Is Civility Dead?

This morning, “The Today Show” ran a segment asking this question. Before interviewing a psychologist and a pop culture expert, they ran a montage with recent clips of down right bad behaviour:

Serena Williams cursing out the ref at the US Open
Sen. Joe Wilson shouting “You Lie!” at the President
Table Tossing on The Real Housewives of New Jersey
All out Brawls on The Jersey Shore
Varying clips of Simon Cowell insulting auditions on American Idol (there are too many to post just one!)

What was the expert response to “Is Civility Dead?” Pretty much a yes. But you don’t have to be an expert to know this fact. All you have to do is walk out of your front door. In our house, manners are key and my husband and I know that we are the most important models for those manners for our children. We made it a point from an early age to teach our children “Please,” Thank You,”” May I please…,” etc, etc, and while they are far from perfect (after all we are all human and my husband and I are far from perfect models) there is nothing more heart warming than hearing your child remember her manners without prompting.

A quick personal story about the lack of civility in life happened to be about two weeks ago. I took the girls with me to the local outlet mall and after a bit, The Bear had to go to the washroom so we headed to the family washroom because they have a child sized toilet which makes everyone happy. I had our beastly inline double stroller with me and so off we went. The door to the family washroom is pretty heavy and opens in toward the room so getting in is really no problem, but getting out while pushing a stroller can be difficult if you have no one to hold the door for me. While we were in there, two women with strollers were getting ready to leave, so I held the door for them to exit and we did our business. Once we were ready to leave, I got the girls back in the stroller and tried to leave the room. I had the door partially open and the stroller wedged in the door and I was trying to simultaneously push the stroller through the door and hold the door open. (Did I mention that our stroller is 100 lbs when weighed down with both kids?) While I am performing this amazing feat of mommy-dom, there are no fewer than three people watching me. Not offering to help, just being entertained. Finally, I asked someone to pull the stroller out of the doorway, and we were on the way. I was not so much embarrassed but saddened. I don’t know if we, as a society, have become afraid of offering help for fear of offending or what, but I can tell you, I would have loved for one of those three people to say “May I help?”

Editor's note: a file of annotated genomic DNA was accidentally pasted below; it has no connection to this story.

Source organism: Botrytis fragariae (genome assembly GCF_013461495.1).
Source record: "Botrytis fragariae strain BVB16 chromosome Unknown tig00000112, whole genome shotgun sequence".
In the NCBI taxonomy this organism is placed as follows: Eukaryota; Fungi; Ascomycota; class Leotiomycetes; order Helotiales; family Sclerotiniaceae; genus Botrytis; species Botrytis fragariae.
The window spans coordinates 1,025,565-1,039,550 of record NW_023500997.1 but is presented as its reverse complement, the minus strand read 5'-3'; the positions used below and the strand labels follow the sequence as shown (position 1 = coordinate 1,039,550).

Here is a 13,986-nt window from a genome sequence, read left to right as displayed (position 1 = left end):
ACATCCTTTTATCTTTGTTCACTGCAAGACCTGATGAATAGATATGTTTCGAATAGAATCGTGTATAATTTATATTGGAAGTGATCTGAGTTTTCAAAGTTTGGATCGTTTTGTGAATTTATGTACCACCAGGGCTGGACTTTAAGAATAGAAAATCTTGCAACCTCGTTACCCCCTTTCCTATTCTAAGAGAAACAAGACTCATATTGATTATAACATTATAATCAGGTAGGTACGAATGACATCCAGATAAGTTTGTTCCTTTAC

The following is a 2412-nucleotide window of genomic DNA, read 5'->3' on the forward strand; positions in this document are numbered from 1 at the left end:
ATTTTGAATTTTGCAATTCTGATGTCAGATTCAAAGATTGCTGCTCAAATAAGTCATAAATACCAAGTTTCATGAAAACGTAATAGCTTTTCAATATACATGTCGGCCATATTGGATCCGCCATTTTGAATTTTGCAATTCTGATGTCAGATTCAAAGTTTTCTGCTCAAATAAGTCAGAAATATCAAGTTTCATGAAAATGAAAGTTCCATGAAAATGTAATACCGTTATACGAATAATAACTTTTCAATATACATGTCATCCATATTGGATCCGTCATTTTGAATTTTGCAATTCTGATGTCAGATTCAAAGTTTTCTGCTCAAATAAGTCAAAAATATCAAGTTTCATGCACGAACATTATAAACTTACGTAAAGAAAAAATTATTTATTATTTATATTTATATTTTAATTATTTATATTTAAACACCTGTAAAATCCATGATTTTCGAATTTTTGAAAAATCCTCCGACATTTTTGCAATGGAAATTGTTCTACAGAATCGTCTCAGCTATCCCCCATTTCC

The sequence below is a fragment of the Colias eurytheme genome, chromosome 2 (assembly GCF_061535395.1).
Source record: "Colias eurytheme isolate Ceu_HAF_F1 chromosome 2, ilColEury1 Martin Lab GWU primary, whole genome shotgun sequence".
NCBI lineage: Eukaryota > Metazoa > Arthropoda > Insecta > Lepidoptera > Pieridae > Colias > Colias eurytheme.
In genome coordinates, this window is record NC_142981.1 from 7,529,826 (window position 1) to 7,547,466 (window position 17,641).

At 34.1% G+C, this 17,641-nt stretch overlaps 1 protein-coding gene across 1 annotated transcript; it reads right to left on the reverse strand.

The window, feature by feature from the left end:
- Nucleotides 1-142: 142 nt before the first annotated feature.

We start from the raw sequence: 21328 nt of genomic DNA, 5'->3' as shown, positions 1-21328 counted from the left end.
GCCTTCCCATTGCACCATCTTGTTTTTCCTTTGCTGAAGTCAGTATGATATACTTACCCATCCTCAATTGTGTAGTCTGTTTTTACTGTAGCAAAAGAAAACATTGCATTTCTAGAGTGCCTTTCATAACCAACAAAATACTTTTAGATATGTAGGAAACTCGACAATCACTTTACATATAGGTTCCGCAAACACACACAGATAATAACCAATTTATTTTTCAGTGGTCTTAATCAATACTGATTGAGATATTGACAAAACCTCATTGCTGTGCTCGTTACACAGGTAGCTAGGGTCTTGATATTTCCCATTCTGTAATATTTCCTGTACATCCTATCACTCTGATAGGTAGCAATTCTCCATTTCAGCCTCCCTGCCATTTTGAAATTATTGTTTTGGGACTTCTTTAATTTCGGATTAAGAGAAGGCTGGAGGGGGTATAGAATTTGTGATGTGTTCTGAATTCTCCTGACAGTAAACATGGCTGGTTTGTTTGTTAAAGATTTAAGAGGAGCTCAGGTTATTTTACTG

One of the experts made the comment that the death of civility seems to be linked to the rise of the internet and the anonymity that can follow. After all, it’s easy to flame people or leave very nasty comments when you can hide behind the label of “Anonymous.” One of the blogs I follow, The Feminist Breeder, wrote about the double edged sword that is popularity. She wrote from the perspective of a popular blogger and her time as a rock star (she was a member of the band Veruca Salt.) Leaving of nasty comments on a blog is particularity hurtful because, believe it or not, bloggers really do have feelings. I am sure there are those out there who might think “Well, if you can’t take the criticism, don’t put yourself out there.” But there is a fine line between crtiticism and just being venomous.